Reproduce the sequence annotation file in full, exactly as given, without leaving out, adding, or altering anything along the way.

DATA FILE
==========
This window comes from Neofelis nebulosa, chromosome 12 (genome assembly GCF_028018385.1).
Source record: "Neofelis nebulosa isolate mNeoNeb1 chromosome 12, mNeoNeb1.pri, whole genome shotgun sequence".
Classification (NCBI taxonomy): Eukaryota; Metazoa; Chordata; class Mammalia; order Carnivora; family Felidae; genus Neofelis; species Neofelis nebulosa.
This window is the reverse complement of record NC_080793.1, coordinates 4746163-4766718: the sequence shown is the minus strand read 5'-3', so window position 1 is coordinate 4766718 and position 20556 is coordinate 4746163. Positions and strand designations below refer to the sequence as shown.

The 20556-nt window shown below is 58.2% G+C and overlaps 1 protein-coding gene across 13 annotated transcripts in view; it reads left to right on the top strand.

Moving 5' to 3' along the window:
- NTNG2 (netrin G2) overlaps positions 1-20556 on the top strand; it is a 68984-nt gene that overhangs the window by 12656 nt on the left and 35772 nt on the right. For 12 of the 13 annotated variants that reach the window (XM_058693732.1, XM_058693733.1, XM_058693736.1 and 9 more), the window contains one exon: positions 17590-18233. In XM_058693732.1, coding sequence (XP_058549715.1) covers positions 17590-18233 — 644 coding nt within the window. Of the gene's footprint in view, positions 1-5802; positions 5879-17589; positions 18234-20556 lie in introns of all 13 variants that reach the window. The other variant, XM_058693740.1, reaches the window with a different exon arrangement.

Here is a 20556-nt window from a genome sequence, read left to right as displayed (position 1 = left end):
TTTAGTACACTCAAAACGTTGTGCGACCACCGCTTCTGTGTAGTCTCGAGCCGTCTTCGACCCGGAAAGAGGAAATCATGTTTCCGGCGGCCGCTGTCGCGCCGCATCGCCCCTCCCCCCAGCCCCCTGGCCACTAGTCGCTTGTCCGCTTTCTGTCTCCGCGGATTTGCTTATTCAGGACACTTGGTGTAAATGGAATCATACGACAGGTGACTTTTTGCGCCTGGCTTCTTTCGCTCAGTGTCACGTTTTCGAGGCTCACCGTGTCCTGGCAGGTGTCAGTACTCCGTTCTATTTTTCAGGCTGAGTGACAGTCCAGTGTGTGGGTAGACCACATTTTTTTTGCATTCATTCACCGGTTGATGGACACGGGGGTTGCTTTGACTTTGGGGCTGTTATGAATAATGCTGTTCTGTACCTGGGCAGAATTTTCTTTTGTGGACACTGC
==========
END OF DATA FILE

This window comes from Neofelis nebulosa, chromosome 12 (genome assembly GCF_028018385.1).
Source record: "Neofelis nebulosa isolate mNeoNeb1 chromosome 12, mNeoNeb1.pri, whole genome shotgun sequence".
Classification (NCBI taxonomy): Eukaryota; Metazoa; Chordata; class Mammalia; order Carnivora; family Felidae; genus Neofelis; species Neofelis nebulosa.
This window is the reverse complement of record NC_080793.1, coordinates 4746163-4766718: the sequence shown is the minus strand read 5'-3', so window position 1 is coordinate 4766718 and position 20556 is coordinate 4746163. Positions and strand designations below refer to the sequence as shown.

The 20556-nt window shown below is 58.2% G+C and overlaps 1 protein-coding gene across 13 annotated transcripts in view; it reads left to right on the top strand.

Moving 5' to 3' along the window:
- NTNG2 (netrin G2) overlaps positions 1-20556 on the top strand; it is a 68984-nt gene that overhangs the window by 12656 nt on the left and 35772 nt on the right. For 12 of the 13 annotated variants that reach the window (XM_058693732.1, XM_058693733.1, XM_058693736.1 and 9 more), the window contains one exon: positions 17590-18233. In XM_058693732.1, coding sequence (XP_058549715.1) covers positions 17590-18233 — 644 coding nt within the window. Of the gene's footprint in view, positions 1-5802; positions 5879-17589; positions 18234-20556 lie in introns of all 13 variants that reach the window. The other variant, XM_058693740.1, reaches the window with a different exon arrangement.

Here is a 20556-nt window from a genome sequence, read left to right as displayed (position 1 = left end):
TTTAGTACACTCAAAACGTTGTGCGACCACCGCTTCTGTGTAGTCTCGAGCCGTCTTCGACCCGGAAAGAGGAAATCATGTTTCCGGCGGCCGCTGTCGCGCCGCATCGCCCCTCCCCCCAGCCCCCTGGCCACTAGTCGCTTGTCCGCTTTCTGTCTCCGCGGATTTGCTTATTCAGGACACTTGGTGTAAATGGAATCATACGACAGGTGACTTTTTGCGCCTGGCTTCTTTCGCTCAGTGTCACGTTTTCGAGGCTCACCGTGTCCTGGCAGGTGTCAGTACTCCGTTCTATTTTTCAGGCTGAGTGACAGTCCAGTGTGTGGGTAGACCACATTTTTTTTGCATTCATTCACCGGTTGATGGACACGGGGGTTGCTTTGACTTTGGGGCTGTTATGAATAATGCTGTTCTGTACCTGGGCAGAATTTTCTTTTGTGGACACTGC